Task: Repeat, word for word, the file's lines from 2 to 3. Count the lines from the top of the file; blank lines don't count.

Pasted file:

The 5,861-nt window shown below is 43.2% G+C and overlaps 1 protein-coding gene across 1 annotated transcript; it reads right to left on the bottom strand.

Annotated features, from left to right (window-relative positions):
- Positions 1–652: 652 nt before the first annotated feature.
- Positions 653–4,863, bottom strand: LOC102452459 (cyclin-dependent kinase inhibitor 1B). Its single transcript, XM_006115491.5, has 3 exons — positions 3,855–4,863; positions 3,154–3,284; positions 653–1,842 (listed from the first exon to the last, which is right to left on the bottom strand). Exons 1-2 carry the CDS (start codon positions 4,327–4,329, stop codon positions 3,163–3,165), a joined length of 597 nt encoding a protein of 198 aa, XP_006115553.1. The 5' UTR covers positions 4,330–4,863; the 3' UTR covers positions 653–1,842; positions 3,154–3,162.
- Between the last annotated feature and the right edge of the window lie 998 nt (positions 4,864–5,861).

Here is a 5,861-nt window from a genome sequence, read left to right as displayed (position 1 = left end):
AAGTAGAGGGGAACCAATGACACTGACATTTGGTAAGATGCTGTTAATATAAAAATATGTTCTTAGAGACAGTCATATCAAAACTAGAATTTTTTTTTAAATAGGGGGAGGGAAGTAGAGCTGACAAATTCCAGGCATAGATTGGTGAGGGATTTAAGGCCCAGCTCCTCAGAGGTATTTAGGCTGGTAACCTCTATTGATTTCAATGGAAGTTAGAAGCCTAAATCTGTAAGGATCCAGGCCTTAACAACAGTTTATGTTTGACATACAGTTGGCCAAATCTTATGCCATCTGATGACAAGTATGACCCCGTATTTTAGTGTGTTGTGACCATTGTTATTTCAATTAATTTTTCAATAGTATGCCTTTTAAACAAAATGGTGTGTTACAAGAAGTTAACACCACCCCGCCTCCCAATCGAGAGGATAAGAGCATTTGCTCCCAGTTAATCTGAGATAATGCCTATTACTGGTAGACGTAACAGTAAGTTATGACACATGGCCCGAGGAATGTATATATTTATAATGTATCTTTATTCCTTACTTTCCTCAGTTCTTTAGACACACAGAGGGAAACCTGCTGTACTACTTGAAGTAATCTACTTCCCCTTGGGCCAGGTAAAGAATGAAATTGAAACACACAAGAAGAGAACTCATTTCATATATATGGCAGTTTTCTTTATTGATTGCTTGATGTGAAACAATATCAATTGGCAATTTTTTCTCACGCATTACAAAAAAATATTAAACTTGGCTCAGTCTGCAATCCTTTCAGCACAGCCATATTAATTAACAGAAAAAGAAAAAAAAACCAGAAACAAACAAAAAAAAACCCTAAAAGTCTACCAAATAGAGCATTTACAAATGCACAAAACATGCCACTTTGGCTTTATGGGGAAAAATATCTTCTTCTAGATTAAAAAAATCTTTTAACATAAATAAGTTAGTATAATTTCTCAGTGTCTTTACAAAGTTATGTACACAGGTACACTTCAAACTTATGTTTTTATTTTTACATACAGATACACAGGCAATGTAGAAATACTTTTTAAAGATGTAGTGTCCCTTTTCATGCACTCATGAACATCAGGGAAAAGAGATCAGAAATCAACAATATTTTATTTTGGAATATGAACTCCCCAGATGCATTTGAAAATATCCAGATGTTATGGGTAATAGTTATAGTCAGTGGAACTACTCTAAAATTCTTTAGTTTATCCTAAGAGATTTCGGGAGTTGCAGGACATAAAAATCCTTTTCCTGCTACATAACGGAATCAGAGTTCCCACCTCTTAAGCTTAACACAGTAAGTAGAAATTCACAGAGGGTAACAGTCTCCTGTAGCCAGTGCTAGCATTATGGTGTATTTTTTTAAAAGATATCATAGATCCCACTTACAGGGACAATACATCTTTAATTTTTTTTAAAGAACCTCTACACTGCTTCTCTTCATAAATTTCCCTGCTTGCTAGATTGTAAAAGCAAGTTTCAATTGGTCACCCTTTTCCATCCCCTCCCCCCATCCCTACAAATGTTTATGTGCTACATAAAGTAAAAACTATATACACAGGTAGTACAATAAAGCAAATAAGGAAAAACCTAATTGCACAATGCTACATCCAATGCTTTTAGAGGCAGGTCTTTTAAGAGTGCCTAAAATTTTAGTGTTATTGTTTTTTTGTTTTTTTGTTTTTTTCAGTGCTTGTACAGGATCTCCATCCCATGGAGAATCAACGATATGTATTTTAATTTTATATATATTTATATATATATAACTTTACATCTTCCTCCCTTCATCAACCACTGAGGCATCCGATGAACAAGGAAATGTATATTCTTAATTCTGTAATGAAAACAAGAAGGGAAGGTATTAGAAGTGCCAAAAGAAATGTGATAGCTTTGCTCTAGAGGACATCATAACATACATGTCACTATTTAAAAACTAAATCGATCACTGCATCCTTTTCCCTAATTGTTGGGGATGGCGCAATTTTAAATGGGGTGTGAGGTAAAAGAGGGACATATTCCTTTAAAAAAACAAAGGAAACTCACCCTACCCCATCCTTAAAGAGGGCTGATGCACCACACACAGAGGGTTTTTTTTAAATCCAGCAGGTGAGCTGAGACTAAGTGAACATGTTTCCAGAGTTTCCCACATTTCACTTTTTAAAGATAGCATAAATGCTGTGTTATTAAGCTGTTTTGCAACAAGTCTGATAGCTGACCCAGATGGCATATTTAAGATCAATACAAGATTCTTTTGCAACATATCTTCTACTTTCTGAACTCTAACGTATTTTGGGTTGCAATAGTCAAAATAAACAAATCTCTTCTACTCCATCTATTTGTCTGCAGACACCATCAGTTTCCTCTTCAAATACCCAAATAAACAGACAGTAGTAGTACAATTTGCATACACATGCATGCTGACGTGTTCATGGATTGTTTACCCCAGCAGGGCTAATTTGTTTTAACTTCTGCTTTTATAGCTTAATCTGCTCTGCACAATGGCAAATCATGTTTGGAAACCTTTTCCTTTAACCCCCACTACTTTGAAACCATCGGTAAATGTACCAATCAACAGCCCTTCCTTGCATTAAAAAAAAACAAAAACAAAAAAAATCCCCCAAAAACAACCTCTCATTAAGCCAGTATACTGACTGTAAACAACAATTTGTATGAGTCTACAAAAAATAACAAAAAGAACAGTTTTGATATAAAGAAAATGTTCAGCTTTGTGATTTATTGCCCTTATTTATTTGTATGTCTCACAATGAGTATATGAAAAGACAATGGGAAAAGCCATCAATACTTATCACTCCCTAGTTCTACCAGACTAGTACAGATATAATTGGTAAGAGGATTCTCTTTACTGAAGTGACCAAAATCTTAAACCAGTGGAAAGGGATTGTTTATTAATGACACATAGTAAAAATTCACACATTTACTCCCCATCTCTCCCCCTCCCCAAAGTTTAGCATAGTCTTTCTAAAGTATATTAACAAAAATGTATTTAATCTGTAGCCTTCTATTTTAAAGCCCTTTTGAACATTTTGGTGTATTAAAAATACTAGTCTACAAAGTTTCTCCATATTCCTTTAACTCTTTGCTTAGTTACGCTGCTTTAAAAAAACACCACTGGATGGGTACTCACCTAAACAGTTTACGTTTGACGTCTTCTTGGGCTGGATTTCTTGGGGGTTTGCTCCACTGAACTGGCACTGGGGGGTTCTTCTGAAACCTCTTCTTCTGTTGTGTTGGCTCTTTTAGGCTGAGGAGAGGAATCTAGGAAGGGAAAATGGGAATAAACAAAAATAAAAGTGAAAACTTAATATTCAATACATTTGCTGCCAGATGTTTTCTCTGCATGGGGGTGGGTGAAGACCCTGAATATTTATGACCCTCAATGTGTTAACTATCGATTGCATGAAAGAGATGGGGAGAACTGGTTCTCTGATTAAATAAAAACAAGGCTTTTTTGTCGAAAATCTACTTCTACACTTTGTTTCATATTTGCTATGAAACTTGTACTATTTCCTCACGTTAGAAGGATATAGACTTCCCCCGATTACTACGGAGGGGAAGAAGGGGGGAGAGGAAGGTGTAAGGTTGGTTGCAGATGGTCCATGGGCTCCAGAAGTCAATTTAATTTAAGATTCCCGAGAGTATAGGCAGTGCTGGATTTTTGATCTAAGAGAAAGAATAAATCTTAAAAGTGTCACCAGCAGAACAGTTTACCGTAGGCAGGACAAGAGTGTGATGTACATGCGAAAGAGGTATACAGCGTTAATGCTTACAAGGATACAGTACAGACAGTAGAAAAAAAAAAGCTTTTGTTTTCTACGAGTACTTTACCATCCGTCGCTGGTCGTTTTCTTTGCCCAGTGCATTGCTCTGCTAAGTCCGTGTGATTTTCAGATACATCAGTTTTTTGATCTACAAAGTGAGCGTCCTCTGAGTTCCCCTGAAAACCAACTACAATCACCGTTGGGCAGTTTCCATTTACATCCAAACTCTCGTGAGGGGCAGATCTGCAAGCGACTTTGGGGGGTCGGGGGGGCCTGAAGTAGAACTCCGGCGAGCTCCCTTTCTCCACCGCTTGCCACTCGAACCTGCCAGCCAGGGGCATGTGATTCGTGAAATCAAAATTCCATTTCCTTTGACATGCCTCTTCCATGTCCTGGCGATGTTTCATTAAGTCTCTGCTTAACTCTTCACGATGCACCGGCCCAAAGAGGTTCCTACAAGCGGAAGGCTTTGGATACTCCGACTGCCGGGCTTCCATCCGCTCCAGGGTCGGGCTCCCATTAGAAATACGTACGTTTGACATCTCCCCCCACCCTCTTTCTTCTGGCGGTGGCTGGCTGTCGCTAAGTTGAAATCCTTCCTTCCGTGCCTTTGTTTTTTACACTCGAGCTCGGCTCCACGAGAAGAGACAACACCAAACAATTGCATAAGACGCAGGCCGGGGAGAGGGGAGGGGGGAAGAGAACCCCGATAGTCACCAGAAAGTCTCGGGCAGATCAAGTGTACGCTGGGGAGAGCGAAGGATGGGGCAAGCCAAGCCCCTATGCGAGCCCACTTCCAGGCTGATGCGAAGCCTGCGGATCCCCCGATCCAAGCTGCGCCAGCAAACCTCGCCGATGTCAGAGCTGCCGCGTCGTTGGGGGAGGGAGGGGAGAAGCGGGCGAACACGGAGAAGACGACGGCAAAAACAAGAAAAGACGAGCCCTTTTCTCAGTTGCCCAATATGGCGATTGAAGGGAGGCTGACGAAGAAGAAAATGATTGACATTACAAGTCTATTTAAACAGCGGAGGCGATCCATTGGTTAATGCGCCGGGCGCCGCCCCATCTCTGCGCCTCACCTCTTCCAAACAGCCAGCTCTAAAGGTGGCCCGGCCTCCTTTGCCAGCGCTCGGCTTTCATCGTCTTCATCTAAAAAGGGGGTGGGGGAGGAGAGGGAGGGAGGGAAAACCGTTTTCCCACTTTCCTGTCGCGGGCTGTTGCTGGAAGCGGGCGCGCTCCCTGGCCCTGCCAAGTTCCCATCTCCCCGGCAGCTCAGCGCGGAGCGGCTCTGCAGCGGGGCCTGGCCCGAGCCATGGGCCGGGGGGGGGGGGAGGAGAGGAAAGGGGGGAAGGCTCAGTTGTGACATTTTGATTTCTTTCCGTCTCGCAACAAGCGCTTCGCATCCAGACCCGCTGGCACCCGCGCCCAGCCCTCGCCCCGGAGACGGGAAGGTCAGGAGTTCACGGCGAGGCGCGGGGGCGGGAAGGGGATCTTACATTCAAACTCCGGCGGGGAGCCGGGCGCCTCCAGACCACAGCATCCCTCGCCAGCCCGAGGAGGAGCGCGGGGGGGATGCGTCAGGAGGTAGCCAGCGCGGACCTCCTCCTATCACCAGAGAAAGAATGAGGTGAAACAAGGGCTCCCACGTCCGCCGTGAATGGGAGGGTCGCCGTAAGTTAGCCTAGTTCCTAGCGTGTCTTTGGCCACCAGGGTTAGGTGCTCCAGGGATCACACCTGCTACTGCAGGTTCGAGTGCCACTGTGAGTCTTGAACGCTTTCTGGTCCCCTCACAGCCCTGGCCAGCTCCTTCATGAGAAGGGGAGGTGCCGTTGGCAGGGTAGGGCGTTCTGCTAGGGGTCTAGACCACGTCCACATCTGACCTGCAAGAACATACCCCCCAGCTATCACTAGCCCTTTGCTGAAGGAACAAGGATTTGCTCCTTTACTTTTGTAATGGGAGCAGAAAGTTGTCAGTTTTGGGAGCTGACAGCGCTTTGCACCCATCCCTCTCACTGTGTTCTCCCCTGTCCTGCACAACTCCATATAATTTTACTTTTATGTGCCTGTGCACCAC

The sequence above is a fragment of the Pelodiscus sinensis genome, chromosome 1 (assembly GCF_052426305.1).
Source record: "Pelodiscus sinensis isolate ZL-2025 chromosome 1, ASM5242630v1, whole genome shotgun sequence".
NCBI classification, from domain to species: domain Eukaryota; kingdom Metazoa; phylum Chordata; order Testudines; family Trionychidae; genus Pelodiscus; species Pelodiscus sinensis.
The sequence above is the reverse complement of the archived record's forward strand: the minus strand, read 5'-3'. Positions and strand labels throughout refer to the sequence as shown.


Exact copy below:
Annotated features, from left to right (window-relative positions):
- Positions 1–652: 652 nt before the first annotated feature.